The Pencil Today:

THE QUOTE

“By all means, let us be open-minded, but not so open-minded that our brains drop out.” — variously attributed to Richard Dawkins, Carl Sagan, James Oberg, and others.

Oberg

YOUR LIDS ARE BECOMING HEAVY….

I wonder if hypnotists still dangle pocket watches before the eyes of subjects they’re trying to put in trances.

More to the point, I wonder why there are still hypnotists. Then again, I shouldn’t wonder at all, considering we live in a credulous near-theocracy whose citizens largely believe in angels, a 6000-year-old Earth, and alien visitations.

Unbelievably, the ancient art of hypnotism is in Indiana news today. It seems a Christian woman who makes it a practice to visit Loogootee High School to pray for teachers and students is up in arms about the school’s Saturday fundraiser that will feature, yep, a hypnotist.

The fundraiser will benefit the school’s baseball team. Loogootee is a speck on the map in the southwest corner of the state, total population as of the 2010 Census: 2751.

Lots of schools around this holy land hire hypnotists to entertain at fundraisers. It’s all in fun and every once in a while some kid or parent can be seen lurching around the stage, clucking like a chicken. I’m sure such a sight reaps scads of money.

Geneva Yoder, on the other hand, takes her medieval belief systems seriously. Yoder used to have kids at LHS and still cares enough about it to go there, kneel down and implore her BFF in The Sky to smile kindly upon the place.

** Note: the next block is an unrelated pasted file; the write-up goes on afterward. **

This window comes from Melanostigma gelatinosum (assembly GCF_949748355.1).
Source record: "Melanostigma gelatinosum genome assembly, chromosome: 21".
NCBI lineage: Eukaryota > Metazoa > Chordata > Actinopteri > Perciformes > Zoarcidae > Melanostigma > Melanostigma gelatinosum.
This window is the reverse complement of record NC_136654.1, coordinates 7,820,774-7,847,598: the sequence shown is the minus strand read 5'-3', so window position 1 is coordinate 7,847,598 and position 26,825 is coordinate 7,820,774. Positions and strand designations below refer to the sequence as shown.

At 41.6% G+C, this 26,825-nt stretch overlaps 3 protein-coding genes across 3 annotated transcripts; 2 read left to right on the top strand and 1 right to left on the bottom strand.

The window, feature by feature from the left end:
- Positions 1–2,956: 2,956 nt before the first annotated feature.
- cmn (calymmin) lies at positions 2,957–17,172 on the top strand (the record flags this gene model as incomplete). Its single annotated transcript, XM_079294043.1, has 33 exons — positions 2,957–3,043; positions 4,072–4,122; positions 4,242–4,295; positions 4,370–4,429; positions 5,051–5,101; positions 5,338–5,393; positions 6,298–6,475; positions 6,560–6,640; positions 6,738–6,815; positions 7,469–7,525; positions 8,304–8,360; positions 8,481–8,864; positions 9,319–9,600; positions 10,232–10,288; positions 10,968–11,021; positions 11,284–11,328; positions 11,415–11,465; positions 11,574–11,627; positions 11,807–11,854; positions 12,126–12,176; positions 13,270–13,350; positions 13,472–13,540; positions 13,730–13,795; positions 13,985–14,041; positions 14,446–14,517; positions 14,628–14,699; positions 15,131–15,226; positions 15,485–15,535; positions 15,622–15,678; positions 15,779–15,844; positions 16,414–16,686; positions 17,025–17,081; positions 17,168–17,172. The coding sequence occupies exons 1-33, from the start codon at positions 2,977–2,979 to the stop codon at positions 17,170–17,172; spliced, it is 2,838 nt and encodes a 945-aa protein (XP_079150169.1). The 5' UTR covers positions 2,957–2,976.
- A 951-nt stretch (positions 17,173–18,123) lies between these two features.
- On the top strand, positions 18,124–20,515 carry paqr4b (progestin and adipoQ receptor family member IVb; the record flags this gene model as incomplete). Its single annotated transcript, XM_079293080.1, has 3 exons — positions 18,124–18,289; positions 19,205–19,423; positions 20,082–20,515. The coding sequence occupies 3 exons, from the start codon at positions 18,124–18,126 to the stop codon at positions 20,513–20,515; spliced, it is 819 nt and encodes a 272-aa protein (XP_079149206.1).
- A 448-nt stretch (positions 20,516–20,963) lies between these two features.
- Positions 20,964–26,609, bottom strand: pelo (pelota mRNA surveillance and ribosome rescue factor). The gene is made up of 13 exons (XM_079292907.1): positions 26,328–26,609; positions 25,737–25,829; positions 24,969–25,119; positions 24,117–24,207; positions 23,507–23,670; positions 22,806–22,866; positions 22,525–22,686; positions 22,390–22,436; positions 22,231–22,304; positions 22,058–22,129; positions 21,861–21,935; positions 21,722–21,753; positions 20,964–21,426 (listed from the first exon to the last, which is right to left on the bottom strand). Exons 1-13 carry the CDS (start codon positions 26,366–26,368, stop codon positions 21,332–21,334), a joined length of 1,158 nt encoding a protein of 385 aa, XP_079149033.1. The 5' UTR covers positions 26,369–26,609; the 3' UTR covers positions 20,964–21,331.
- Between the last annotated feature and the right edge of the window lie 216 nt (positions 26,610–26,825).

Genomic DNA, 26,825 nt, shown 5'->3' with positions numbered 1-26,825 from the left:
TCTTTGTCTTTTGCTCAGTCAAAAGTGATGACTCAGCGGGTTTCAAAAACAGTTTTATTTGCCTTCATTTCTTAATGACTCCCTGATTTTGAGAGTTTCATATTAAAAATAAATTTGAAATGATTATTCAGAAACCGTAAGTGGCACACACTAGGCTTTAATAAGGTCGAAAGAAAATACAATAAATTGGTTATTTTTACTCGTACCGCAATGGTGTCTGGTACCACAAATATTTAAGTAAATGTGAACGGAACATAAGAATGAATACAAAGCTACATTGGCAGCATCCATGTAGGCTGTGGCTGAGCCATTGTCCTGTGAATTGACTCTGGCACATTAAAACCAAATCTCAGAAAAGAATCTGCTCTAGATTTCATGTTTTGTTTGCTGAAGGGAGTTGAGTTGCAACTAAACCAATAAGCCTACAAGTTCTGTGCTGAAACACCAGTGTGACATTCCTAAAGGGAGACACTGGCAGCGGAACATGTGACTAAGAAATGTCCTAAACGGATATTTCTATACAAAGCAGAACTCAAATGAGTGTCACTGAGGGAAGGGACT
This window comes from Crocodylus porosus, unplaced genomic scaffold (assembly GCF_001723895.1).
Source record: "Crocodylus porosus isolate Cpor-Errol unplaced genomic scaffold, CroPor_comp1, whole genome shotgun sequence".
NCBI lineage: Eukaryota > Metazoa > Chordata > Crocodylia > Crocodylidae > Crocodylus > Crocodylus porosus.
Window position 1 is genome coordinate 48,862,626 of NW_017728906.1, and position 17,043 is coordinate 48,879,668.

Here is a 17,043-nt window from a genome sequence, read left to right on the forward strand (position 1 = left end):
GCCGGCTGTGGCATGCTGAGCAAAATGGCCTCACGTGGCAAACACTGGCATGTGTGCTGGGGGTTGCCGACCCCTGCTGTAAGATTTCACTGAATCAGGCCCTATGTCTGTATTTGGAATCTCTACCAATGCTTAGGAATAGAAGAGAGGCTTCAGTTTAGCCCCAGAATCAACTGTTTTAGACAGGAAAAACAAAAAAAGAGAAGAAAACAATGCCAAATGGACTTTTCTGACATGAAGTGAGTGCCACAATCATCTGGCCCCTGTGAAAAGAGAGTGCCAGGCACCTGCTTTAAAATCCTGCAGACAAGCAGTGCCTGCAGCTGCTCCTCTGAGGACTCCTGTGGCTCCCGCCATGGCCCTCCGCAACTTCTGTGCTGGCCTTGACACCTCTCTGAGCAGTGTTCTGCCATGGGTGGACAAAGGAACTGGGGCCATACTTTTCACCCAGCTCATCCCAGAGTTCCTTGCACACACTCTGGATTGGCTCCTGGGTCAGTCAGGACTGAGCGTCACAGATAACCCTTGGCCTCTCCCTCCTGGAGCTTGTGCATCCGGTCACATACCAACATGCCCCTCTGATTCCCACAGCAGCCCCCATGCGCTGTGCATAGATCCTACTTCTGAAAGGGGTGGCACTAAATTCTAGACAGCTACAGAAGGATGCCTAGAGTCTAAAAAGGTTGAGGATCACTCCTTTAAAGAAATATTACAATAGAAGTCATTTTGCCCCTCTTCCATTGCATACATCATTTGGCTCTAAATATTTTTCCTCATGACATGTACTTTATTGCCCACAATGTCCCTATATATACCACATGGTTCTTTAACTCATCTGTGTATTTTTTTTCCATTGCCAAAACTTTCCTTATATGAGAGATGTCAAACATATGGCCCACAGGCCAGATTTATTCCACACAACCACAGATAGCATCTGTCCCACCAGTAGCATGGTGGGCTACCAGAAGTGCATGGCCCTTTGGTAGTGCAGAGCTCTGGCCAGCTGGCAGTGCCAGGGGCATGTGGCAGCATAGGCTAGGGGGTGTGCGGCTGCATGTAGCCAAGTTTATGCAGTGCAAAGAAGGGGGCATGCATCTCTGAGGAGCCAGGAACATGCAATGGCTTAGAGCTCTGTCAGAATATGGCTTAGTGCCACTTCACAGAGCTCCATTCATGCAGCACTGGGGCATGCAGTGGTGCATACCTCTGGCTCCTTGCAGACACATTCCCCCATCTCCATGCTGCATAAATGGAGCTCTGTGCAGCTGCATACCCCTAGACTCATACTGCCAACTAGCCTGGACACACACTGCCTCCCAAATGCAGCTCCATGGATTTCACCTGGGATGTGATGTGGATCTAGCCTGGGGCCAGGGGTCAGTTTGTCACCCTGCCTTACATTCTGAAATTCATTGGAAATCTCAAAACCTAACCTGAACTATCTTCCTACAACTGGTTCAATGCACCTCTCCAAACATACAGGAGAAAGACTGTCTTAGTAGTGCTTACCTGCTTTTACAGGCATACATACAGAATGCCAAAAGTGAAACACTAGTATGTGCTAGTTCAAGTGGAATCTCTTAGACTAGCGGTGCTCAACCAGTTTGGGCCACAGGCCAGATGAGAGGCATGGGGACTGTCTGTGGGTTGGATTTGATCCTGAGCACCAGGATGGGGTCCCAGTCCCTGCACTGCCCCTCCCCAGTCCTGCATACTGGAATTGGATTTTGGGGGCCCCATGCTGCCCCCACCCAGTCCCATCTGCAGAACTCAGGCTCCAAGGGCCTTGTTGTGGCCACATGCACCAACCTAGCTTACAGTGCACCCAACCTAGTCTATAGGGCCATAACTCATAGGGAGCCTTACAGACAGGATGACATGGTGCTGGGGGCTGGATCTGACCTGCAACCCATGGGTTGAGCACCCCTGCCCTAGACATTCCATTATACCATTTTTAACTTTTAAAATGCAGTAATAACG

When she found out the organizers of the baseball team’s fundraiser had hired a hypnotist, she lodged a complaint with the Loogootee Community School Corporation.

Yoder told radio station WBIW that it’s “not morally or ethically right to hypnotize children” just to raise dough for the baseball team.

Not that Indiana has a sterling reputation as a land of forward thinkers but this mini contretemps, coming on the heels of Ft. Wayne Rep. Bob Morris claiming the Girls Scouts are a radical organization, makes us look worse than usual.

The sane among us can only hope our fellow state residents will someday bring their thinking in line with more modern 16th Century ideals.

THE RAW AND THE KOOKED

All my life I’ve been a contrarian, so much so that at times it’s been to my own detriment.

My operative philosophy is, don’t get swept up in group think. The bigger the group, the dumber everybody in it becomes.

For many years, I wondered if perhaps I was — oh, I don’t know — anti-social. Imagine how thrilled I was, then, to read George Carlin’s critique of teams. Here it is:

Teams suck! I don’t like ass-kissers or team players. I like people who buck the system. Individualists. I often warn kids: “Somewhere along the way, someone is going to tell you ‘There is no I in team.’ What you should tell them is, ‘Maybe not. But there is an I in independence, individuality and integrity.’ Avoid teams at all costs. Keep your circle small. Never join a group that has a name. If they say, ‘We’re the so-and-sos,’ take a walk. And if, somehow, you must join, if it’s unavoidable, such as a union or a trade association, go ahead and join. But don’t participate; it’ll be your death. And if they tell you you’re not a team player, just congratulate them on being so observant.”